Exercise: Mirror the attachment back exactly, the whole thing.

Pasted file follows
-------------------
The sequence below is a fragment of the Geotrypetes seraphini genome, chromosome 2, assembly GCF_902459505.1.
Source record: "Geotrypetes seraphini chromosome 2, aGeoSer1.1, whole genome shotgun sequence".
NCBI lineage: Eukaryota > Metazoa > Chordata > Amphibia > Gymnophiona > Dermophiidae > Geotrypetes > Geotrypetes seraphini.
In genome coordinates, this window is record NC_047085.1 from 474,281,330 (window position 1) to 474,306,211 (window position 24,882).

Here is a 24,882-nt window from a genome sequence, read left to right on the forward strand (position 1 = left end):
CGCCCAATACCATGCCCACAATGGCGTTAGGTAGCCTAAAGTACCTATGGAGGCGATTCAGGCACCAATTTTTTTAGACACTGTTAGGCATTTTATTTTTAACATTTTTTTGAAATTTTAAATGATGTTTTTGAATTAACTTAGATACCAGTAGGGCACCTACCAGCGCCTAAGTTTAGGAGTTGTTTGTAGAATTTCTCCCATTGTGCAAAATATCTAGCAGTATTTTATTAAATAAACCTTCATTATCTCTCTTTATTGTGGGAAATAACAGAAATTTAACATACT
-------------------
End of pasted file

The sequence below is a fragment of the Geotrypetes seraphini genome, chromosome 2, assembly GCF_902459505.1.
Source record: "Geotrypetes seraphini chromosome 2, aGeoSer1.1, whole genome shotgun sequence".
NCBI lineage: Eukaryota > Metazoa > Chordata > Amphibia > Gymnophiona > Dermophiidae > Geotrypetes > Geotrypetes seraphini.
In genome coordinates, this window is record NC_047085.1 from 474,281,330 (window position 1) to 474,306,211 (window position 24,882).

Here is a 24,882-nt window from a genome sequence, read left to right on the forward strand (position 1 = left end):
CGCCCAATACCATGCCCACAATGGCGTTAGGTAGCCTAAAGTACCTATGGAGGCGATTCAGGCACCAATTTTTTTAGACACTGTTAGGCATTTTATTTTTAACATTTTTTTGAAATTTTAAATGATGTTTTTGAATTAACTTAGATACCAGTAGGGCACCTACCAGCGCCTAAGTTTAGGAGTTGTTTGTAGAATTTCTCCCATTGTGCAAAATATCTAGCAGTATTTTATTAAATAAACCTTCATTATCTCTCTTTATTGTGGGAAATAACAGAAATTTAACATACT